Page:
A term used in show business to describe the minor roles and drudge work one usually needs to do before hitting it big.

The name comes from paying dues to a union one belongs to, but even big successes need to pay dues if they are part of a union.

Naturally applies as much, if not more so, to RealLife as well as fiction.

Compare MoneyDearBoy, because even big stars have to pay their bills. If this work is exceedingly terrible and the artist does make it big, these often become their OldShame. Fuel for the eventual RetroactiveRecognition or [[HeyItsThatGuy "Hey, it's that guy/girl!"]] reaction.
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!!Examples:
* This seems to be the rule with successful actors, directors, musicians, etc. Therefore in biographies of them, quite often there will be a section detailing about the small work they did before hitting it big.
* HighVoltageSoftware spent years making licensed games, but did get a reputation for getting work done on time and under budget. Then they used the skills and experience they got on making ''TheConduit'', their breakthrough game.
* Referred to in one of the vaudville ''{{Garfield}}'' strips. Garfield gives this as the reason why he's doing an act that universally gets shoes thrown at him.
* ''{{Doonesbury}}'''s character Jimmy Thudpucker (Trudeau's go-to character for lampooning the music industry) once refused to do a "paid my dues" song as being pointlessly whiny, pointing out he was an overnight success at age nineteen. His agent retorts "It's in your contract." A TakeThat against rock music groups with such songs.
* The rock group ''Boston'' had a song about having paid their dues.
--> "''We were just another band out of Boston. On the road and trying to make ends meet...''"
* In the commentary on one of the ''Series/RedDwarf'' [=DVDs=], the actors talk about the original actor for Kryten. He asked if they were "legit", meaning if they had gone to a proper acting school and paid their dues in small parts on stage before being on TV. The answer for all of them was No[[labelnote:]] Chris Barrie was an actor, but not classically trained, and was better known as an impressionist, so hadn't paid his dues; Craig Charles was a poet; Danny John-Jules was a dancer; Norman Lovett was a stand-up comedian[[/labelnote]], which resulted in the actor treating them with mild disdain.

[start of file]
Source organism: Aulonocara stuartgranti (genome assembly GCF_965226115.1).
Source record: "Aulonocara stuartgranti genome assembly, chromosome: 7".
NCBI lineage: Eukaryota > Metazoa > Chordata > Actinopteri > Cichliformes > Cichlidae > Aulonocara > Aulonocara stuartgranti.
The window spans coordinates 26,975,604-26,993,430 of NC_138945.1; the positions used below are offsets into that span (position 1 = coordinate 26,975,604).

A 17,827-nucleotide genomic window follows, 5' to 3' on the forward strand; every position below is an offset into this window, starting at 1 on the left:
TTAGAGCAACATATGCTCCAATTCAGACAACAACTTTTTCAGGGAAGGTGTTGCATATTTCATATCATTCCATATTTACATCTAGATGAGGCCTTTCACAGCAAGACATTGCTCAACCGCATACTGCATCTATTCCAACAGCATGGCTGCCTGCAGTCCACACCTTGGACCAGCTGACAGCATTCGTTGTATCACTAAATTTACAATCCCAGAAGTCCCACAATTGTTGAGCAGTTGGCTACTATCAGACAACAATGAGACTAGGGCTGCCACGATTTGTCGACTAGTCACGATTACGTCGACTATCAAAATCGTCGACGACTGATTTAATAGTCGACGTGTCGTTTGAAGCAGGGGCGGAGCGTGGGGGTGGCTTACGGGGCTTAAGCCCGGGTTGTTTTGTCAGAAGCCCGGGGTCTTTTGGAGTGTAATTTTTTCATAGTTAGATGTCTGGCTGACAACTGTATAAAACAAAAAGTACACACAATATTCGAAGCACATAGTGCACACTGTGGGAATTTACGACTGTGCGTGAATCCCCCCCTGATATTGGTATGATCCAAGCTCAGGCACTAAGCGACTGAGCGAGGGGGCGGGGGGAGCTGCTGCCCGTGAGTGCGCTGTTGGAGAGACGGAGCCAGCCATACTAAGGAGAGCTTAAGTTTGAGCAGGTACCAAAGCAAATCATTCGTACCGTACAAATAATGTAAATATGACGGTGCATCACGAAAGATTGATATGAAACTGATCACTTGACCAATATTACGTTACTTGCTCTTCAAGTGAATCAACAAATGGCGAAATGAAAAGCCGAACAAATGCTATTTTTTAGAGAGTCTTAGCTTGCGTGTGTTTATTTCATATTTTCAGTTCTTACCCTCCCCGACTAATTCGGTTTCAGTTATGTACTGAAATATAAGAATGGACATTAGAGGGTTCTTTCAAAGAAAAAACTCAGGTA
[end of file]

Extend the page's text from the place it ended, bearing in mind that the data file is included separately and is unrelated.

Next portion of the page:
* The late, great PaulNewman's first screen appearance was a minor role in an episode of the now-forgotten sci-fi anthology ''TalesOfTomorrow''.
* [=WayForward=] Technologies (named after the company in ''Literature/DirkGentlysHolisticDetectiveAgency'') was a small time game developer spending years making Licensed Games, except most were pretty enjoyable. Eventually, they started to work on a project which would come to be known as {{Shantae}}...
** Which has led, oddly enough, to making a game based on the ''WesternAnimation/AdventureTime'' licence.
* The ProfessionalWrestling industry had a hard-on for ensuring that wrestlers come up the pipeline naturally rather than through shortcuts. Many wrestler guests on the reality show ToughEnough seemed to be there for no other reason than to vent at the contestants as to how far they were ahead of thousands of others looking for the same break and how much they resented having to deal with these debutantes.
** This term is used a '''lot''' in professional wrestling, partly as a need for experience, and partly as a need to understand locker room etiquette.
** It's practically accepted tradition that no matter how you got there, once you make it to the WWE, you're going to spend ''at least'' a year going through constant hazing, both in and out of the ring, until the veterans are satisfied you have the "mental fortitude" to make it in the business.
** There's a reason it's called [[{{Jobber}} "doing the job"]].
** Not as much a problem now as in the past, as WWE has moved away from hiring career jobbers and wrestlers off the street over the past twenty years. As they are the undisputed premier wrestling promotion, all other "competition" can serve as farm leagues to funnel the best talent to the top, so that even "rookies" can expect to have years of experience and polish.
* Taken together, Music/BillyJoel's songs "Piano Man" and "The Entertainer" are basically about a musician starting off playing bars and clubs, then gradually working his way up to "the idol of my age".
** The first being about the most depressing song in the repertoire. The tune is a pleasant little waltz, but the words are all about a bunch of pathetic losers hanging around a tawdry little bar getting hammered. They're so shocked by someone with talent or potential coming into their mix that one of the song lyrics is them asking the piano man "What, man are you doing ''here''?"
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